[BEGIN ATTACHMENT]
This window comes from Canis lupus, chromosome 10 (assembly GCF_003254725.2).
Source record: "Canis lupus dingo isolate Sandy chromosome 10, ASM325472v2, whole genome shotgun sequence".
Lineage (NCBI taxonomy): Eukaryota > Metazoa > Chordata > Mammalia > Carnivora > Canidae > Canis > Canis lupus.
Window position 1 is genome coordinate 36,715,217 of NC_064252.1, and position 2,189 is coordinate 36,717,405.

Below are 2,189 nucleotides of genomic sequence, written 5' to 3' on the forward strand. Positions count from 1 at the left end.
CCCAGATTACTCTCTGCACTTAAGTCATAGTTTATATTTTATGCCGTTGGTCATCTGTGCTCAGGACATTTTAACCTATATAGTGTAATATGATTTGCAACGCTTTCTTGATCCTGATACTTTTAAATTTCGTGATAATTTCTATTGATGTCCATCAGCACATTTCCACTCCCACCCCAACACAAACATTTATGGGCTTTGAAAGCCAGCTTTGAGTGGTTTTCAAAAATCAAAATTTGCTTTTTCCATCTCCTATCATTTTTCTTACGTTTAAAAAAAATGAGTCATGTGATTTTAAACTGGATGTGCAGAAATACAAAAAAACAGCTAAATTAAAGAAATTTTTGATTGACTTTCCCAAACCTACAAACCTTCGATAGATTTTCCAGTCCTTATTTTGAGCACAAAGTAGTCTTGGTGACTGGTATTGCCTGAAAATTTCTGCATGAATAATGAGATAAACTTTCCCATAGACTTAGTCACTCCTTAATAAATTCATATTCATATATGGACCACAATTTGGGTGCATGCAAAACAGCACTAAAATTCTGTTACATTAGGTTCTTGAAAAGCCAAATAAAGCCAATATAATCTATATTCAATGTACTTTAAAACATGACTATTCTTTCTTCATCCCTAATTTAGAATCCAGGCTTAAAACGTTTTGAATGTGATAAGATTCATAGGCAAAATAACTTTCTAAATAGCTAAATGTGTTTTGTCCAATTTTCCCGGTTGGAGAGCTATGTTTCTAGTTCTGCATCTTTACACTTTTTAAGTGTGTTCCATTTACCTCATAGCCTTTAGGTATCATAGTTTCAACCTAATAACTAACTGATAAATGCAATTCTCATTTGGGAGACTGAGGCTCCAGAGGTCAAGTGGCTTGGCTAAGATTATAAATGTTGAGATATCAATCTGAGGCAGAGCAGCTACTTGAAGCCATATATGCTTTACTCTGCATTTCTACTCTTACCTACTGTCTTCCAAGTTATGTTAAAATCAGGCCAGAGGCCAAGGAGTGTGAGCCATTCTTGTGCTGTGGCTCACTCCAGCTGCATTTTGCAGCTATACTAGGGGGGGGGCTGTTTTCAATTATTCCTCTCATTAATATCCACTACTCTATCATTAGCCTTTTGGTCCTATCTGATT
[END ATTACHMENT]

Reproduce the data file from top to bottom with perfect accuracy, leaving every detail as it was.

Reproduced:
This window comes from Canis lupus, chromosome 10 (assembly GCF_003254725.2).
Source record: "Canis lupus dingo isolate Sandy chromosome 10, ASM325472v2, whole genome shotgun sequence".
Lineage (NCBI taxonomy): Eukaryota > Metazoa > Chordata > Mammalia > Carnivora > Canidae > Canis > Canis lupus.
Window position 1 is genome coordinate 36,715,217 of NC_064252.1, and position 2,189 is coordinate 36,717,405.

Below are 2,189 nucleotides of genomic sequence, written 5' to 3' on the forward strand. Positions count from 1 at the left end.
CCCAGATTACTCTCTGCACTTAAGTCATAGTTTATATTTTATGCCGTTGGTCATCTGTGCTCAGGACATTTTAACCTATATAGTGTAATATGATTTGCAACGCTTTCTTGATCCTGATACTTTTAAATTTCGTGATAATTTCTATTGATGTCCATCAGCACATTTCCACTCCCACCCCAACACAAACATTTATGGGCTTTGAAAGCCAGCTTTGAGTGGTTTTCAAAAATCAAAATTTGCTTTTTCCATCTCCTATCATTTTTCTTACGTTTAAAAAAAATGAGTCATGTGATTTTAAACTGGATGTGCAGAAATACAAAAAAACAGCTAAATTAAAGAAATTTTTGATTGACTTTCCCAAACCTACAAACCTTCGATAGATTTTCCAGTCCTTATTTTGAGCACAAAGTAGTCTTGGTGACTGGTATTGCCTGAAAATTTCTGCATGAATAATGAGATAAACTTTCCCATAGACTTAGTCACTCCTTAATAAATTCATATTCATATATGGACCACAATTTGGGTGCATGCAAAACAGCACTAAAATTCTGTTACATTAGGTTCTTGAAAAGCCAAATAAAGCCAATATAATCTATATTCAATGTACTTTAAAACATGACTATTCTTTCTTCATCCCTAATTTAGAATCCAGGCTTAAAACGTTTTGAATGTGATAAGATTCATAGGCAAAATAACTTTCTAAATAGCTAAATGTGTTTTGTCCAATTTTCCCGGTTGGAGAGCTATGTTTCTAGTTCTGCATCTTTACACTTTTTAAGTGTGTTCCATTTACCTCATAGCCTTTAGGTATCATAGTTTCAACCTAATAACTAACTGATAAATGCAATTCTCATTTGGGAGACTGAGGCTCCAGAGGTCAAGTGGCTTGGCTAAGATTATAAATGTTGAGATATCAATCTGAGGCAGAGCAGCTACTTGAAGCCATATATGCTTTACTCTGCATTTCTACTCTTACCTACTGTCTTCCAAGTTATGTTAAAATCAGGCCAGAGGCCAAGGAGTGTGAGCCATTCTTGTGCTGTGGCTCACTCCAGCTGCATTTTGCAGCTATACTAGGGGGGGGGCTGTTTTCAATTATTCCTCTCATTAATATCCACTACTCTATCATTAGCCTTTTGGTCCTATCTGATT